When I found myself accidentally pregnant, I was in a long-term relationship, and my boyfriend and I were both excited about bringing a life into the world. Marriage was on the horizon as well, even before the surprise bun in the oven. Save for a few hitches (we didn’t tell my parents right away), I believed we handled the pregnancy well. We’re going to be okay, I thought. And we were, indeed -- but only for a time.
I don’t even remember now exactly what went wrong. Maybe it was the increasing demand to be home and be a traditional parent despite our unconventional family setup. Maybe it was my secret desire to be out and about, free to do my thing, just like the father of my child. Or it could be that I also really wanted to spend more time as a family -- and as a couple -- to keep things along familiar lines. Looking back now, I think we simply drifted apart.
The breakup was not amicable. He broke off with me a day after our eighth year anniversary, and the deep love I felt for the man I once considered “the one” turned into unimaginable pain. I went from begging him to think of our son’s future to drinking my sorrows away ‘till the wee hours of the morning. I set myself up for disappointment after disappointment by hoping that he would come back, like he always did a few times before the baby came. But, no. My appeal to the universe to make everything right fell on deaf ears.
But the world does not stop spinning just because your heart gets shattered into pieces. There was a little being, then only three years old, who needed me. I need to be strong for my son, or at least make the change easier for him. I’m a mom and my needs meant nothing compared to my son’s. And so everyday I would wake up just for him. I learned to keep my emotions in check during our unusual family-of-three weekend get-togethers. I was careful not to fall back to the old routines we had as a couple. I succumbed to the universe’s will and let things fall into place where they may.
Then, trouble came knocking. Maybe my ex and I forgot how to be friends. I wasn’t ready to be excluded from the picture, but he no longer wanted to share the frame with me. Yet the thought of sharing parental responsibilities with someone I no longer trusted had a crippling effect on me. I just couldn’t.
Okay, maybe I was a bit selfish, but a child isn’t just a “thing” you could “borrow”. The rules were simple: if you want to be involved, communicate. Show respect. Don’t say nasty things behind each other’s back. Be responsible. Do your share. Don’t inform your co-parent that you don’t have your share for the school tuition the day before the payment deadline. And always keep your promises: When you say you’re visiting on Saturday, you show up, at least even just to explain why you couldn’t stay.
I learned the hard way that co-parenting is not easy, especially when you’re emotional. I had to constantly remind myself that my ex and I now live different lives and have different priorities. A serious lack of communication sure made things worse. For months, it was just my son and I – he didn’t even bother to get in touch with us -- and we were okay. Eventually, I got tired of the excuses and ended up not expecting anything from him at all. Honestly, it was the happiest, most peaceful, and least stressful time I enjoyed after the breakup.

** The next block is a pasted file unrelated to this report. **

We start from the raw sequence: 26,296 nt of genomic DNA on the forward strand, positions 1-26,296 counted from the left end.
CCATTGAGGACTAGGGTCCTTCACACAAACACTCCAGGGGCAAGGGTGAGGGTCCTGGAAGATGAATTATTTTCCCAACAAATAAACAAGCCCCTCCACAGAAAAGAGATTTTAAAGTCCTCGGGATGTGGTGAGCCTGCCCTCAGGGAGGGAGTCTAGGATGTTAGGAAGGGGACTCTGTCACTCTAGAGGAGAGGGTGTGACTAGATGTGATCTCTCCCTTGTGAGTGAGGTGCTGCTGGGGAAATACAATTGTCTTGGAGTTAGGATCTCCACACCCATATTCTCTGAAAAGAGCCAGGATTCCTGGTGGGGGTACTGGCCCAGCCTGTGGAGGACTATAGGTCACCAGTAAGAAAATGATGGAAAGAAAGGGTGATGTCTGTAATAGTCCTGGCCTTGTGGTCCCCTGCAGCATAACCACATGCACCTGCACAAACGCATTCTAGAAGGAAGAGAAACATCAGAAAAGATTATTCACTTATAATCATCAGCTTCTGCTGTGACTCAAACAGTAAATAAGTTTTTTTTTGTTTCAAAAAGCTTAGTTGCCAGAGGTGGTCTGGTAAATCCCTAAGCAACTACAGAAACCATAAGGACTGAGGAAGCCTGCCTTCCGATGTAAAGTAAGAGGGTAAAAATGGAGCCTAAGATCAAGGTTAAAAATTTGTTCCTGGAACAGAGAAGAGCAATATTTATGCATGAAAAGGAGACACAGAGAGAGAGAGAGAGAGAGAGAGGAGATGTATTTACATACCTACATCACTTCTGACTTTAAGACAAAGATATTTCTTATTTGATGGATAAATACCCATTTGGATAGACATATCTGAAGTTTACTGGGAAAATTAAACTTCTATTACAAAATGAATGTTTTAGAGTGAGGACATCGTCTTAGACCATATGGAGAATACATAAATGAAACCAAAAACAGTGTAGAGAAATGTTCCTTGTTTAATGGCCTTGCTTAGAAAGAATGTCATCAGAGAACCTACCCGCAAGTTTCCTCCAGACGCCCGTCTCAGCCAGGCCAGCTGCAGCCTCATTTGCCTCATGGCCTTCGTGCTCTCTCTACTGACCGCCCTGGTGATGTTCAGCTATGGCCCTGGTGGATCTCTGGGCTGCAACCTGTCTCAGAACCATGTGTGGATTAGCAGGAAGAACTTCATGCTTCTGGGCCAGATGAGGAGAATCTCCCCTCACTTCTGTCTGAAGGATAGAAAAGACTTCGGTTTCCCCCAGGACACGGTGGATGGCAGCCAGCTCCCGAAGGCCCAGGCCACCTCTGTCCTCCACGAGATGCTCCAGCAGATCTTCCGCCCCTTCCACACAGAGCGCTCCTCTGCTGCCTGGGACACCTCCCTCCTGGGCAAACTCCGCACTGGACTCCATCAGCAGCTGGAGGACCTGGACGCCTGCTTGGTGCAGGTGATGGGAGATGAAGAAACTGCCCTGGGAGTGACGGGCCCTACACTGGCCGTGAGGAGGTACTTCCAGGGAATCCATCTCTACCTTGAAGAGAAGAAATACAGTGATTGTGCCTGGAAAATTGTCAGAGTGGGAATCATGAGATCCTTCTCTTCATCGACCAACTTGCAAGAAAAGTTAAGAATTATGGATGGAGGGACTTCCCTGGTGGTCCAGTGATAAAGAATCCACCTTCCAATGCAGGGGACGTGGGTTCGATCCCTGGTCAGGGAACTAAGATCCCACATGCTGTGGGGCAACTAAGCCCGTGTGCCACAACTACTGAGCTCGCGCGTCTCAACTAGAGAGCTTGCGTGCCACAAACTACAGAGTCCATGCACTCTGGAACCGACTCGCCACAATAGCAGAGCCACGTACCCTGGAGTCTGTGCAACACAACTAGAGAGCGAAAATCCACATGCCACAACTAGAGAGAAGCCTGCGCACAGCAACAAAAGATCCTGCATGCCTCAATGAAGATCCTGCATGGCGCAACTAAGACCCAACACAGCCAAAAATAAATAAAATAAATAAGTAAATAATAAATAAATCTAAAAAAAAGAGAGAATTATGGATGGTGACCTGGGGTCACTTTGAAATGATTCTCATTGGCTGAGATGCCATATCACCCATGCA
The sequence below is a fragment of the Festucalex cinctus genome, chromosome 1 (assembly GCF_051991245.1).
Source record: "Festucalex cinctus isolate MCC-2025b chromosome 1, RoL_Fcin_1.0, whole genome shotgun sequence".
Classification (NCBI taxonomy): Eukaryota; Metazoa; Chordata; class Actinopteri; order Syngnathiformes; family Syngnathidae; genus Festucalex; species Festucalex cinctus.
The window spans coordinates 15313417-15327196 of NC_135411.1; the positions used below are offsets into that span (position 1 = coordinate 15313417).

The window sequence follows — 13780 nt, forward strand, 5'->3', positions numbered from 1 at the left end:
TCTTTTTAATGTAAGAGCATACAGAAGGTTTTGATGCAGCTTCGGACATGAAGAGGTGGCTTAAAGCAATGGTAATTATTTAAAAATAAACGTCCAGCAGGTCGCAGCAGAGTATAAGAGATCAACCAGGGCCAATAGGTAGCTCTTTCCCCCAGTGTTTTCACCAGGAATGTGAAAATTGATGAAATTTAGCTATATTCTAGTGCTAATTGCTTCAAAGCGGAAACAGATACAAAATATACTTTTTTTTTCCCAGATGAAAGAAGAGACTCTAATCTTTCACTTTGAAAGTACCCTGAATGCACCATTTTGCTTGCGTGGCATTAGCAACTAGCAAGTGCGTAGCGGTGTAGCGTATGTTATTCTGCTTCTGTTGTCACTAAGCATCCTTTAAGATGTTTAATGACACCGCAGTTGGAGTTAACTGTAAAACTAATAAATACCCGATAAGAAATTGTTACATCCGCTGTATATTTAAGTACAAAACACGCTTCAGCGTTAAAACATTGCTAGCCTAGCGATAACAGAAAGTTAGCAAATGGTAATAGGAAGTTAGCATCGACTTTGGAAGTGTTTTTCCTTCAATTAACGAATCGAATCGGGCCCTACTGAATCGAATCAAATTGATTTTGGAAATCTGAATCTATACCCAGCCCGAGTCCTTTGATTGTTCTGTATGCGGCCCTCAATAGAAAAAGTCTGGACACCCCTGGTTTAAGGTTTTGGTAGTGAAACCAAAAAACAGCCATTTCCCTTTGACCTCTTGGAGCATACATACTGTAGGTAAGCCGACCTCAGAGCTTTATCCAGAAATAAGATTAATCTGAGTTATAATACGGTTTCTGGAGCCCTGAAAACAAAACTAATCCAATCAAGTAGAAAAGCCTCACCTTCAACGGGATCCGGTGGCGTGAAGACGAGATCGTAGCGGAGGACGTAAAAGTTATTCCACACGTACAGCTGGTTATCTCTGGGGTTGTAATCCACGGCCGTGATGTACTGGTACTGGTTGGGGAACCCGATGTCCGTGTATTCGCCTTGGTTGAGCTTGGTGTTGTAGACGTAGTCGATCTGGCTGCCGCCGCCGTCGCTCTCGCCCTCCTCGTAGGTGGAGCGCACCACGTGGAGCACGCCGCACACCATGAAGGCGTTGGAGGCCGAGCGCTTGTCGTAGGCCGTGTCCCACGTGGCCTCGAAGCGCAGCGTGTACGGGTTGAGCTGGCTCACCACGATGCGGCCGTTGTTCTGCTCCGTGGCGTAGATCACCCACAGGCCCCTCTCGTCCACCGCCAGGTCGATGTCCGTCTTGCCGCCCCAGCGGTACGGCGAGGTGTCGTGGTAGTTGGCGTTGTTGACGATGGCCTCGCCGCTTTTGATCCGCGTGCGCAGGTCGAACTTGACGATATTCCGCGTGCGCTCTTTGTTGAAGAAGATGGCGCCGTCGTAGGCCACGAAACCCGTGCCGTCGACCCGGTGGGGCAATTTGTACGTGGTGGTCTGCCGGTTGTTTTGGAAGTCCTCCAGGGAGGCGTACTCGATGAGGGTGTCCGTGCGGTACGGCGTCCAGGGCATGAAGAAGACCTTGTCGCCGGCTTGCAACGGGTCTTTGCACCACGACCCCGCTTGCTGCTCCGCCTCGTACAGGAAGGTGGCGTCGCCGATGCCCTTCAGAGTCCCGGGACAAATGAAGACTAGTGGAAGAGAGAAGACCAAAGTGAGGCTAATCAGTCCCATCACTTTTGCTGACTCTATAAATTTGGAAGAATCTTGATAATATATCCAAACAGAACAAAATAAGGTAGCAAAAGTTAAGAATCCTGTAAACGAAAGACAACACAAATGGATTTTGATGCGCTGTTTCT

Over time, some of our friends kept convincing me to reconnect, saying that it was my son’s or my ex’s right to have a father-son relationship. Or, that is was his responsibility to provide child support, which would make things a little easier for me on the financial side. I already had a glimpse of both versions: the life my son and I would have had with him in the picture, and the life we’d have without him. I weighed the pros and cons, and the pros lost big time.
I also really wanted to get rid of everything pulling me down, so I could properly gather myself, set my life straight, and be happy—and in turn, become a better parent. Sadly, my ex was one of those things that pulled me down. Collateral damage, I suppose. I rationalized it, too: I have friends who grew up without their father in the picture, and they turned out fine; so fears of my son growing up without his father and resenting me for it were somehow hushed. I had family and friends who had my back, so I faced single parenting head-on, ready to face whatever consequences came with my choice.
And so, I turned my back on my son’s father. And I’ve never looked back since.
No, I don’t hate him. To hate someone means that there’s an equally powerful emotion that came with it -- and I do know that that love was long gone.
My son knows his father, but that’s all the concession I am willing to give. I did it not so much for my ex, but for my son. After all, he wasn’t really replaced – he just happened to be absent. I sincerely wish him well, though he is far and away from us.
It’s been seven years since. At the start of this journey I had hoped that my son would get me through that difficult time (even though I would remember his dad every time I looked at him), and he did. I know for certain that the time will come when my ex would reconnect with our child. My son is his son, too, after all. The truth is that I dread that moment because I’m really scared that my heart wouldn’t be able to bear the shake-up it would bring to my life. I hope and pray I would be ready then -- and that he would be, too. But for now, I know we are better off without him.